(c) The FCA's Damages Provisions Do Not Preclude the SFHA from Being a Statutory Person.

Dunleavy and the SFHA put too much weight on Justice Scalia's brief remarks regarding the damages available under the FCA. They place great emphasis on the fact that the Supreme Court "labeled" the FCA as "punitive" in Vermont Agency. See Dunleavy, 2000 WL 1522854 at *9. Justice Scalia simply observed that "state qui tam liability," and the availability of damages under the FCA that are "essentially punitive in nature," would be inconsistent with the presumption against imposing punitive damages on "governmental entities." See Vermont Agency at 1869-70 (emphases added). The Court did not hold that local governmental entities are not persons under the FCA. Nor did the Court hold that the damages available under the FCA are "punitive damages" in the strict sense of the term. On the contrary, the Court was merely demonstrating why the presumption against interpreting "person" to include states or state agencies makes sense in light of the current features of the FCA.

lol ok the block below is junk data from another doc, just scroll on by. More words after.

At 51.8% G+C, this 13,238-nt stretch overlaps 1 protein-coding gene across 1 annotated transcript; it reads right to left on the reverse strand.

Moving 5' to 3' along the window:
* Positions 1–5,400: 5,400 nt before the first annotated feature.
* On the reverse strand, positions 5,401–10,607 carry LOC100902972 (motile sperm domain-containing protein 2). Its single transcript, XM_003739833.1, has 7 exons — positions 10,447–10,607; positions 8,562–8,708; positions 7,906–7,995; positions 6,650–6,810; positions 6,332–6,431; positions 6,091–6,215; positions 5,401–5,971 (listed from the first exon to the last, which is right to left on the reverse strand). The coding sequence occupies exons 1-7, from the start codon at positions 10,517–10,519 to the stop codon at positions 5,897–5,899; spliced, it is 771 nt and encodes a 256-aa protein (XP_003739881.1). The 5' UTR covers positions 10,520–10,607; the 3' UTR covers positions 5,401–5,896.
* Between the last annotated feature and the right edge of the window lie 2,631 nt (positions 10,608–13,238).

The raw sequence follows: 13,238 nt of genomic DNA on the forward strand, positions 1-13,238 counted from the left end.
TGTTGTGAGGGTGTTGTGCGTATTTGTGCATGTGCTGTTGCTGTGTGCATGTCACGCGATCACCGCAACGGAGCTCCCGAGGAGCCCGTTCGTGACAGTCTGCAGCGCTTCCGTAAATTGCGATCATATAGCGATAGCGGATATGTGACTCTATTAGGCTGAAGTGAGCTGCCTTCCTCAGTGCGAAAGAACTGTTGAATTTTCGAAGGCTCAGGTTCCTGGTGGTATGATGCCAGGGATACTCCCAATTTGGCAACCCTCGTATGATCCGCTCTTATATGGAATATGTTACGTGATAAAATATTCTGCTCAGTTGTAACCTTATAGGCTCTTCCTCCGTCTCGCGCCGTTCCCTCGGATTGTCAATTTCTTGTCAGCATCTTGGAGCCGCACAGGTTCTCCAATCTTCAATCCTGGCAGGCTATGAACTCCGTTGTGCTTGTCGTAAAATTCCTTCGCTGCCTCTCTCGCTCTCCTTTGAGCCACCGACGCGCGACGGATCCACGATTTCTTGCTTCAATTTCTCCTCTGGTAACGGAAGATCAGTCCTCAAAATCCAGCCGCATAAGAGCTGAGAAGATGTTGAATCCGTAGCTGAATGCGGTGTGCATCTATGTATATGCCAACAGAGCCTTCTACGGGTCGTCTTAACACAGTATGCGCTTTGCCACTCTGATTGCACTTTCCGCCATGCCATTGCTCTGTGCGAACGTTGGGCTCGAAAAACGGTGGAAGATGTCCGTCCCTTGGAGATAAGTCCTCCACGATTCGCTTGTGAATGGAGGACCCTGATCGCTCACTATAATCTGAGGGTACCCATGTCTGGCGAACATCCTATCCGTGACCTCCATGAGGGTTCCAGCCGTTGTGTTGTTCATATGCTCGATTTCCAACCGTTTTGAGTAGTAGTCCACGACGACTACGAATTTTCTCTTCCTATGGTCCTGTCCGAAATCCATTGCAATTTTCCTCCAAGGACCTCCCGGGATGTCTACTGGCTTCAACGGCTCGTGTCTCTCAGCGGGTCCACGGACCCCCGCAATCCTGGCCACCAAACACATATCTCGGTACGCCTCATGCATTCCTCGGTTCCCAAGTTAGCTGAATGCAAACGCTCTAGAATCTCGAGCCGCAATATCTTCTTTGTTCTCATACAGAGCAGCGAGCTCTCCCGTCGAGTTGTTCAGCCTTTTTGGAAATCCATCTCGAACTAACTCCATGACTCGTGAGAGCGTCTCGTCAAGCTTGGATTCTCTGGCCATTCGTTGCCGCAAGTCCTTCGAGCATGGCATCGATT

Whatever Congress may have done to enhance the damages available under the FCA, the U.S. Supreme Court has consistently recognized that the purposes of the FCA in 1863 were essentially compensatory. See United States ex rel. Marcus v. Hess, 317 U.S. 537, 551-52, 63 S.Ct. 379, 87 L.Ed. 443 (1943) ("We think the chief purpose of the statutes here was to provide for restitution to the government of money taken from it by fraud, and that the device of double damages plus a specific sum was chosen to make sure that the government would be made completely whole."); Rainwater v. United States, 356 U.S. 590, 592, 78 S.Ct. 946, 2 L.Ed.2d 996 (1958) ("It seems quite clear that the objective of Congress was broadly to protect the funds and property of the government from fraudulent claims, regardless of the particular form, or function, of the government instrumentality upon which such claims were made."); United States v. Neifert-White Co., 390 U.S. 228, 233, 88 S.Ct. 959, 19 L.Ed.2d 1061 (1968) ("This remedial statute reaches beyond `claims' which might be legally enforced, to all fraudulent attempts to cause the government to pay out sums of money."); United States v. Bornstein, 423 U.S. 303, 315, 96 S.Ct. 523, 46 L.Ed.2d 514 (1976) ("[P]ast decisions of this Court have reflected a clear understanding that Congress intended the double-damages provision to play an important role in compensating the United States in cases where it has been defrauded."); United States v. Halper, 490 U.S. 435, 446, 109 S.Ct. 1892, 104 L.Ed.2d 487 (1989) ("[T]he government is entitled to rough remedial justice, that is, it may demand compensation according to somewhat imprecise formulas, such as reasonable liquidated damages or a fixed sum plus double damages[.]"). So have circuit court decisions. See, e.g., United States ex rel. Dunleavy v. County of Delaware, 123 F.3d 734, 739 (3d Cir. 1997) ("[T]he False Claims Act's purpose is not limited to punishing the wrongs against the general public; the FCA also fills a remedial capacity in redressing injury to the individual relator."); Toepleman v. United States, 263 F.2d 697, 699 (4th Cir. 1959), cert. denied, 359 U.S. 989, 79 S.Ct. 1119, 3 L.Ed.2d 978 (1959) ("Without converting it into a criminal penalty, a statutory forfeiture of money has always been demandable of a wrongdoer by civil process though its purpose and effect be punishment."); United States v. Brekke, 97 F.3d 1043, 1048 (8th Cir. 1996) cert. denied, 520 U.S. 1132, 117 S.Ct. 1281, 137 L.Ed.2d 356 (1997) ("A multiple recovery of this type is compensatory rather than punitive, even though it contains a penalty element[.]"); United States ex rel. Neher v. NEC Corp., 11 F.3d 136, 139 (11th Cir. 1993) ("The FCA's qui tam provisions do not act as a penalty; rather they provide incentive to government `whistleblowers' and compensate such individuals for their time and trouble.").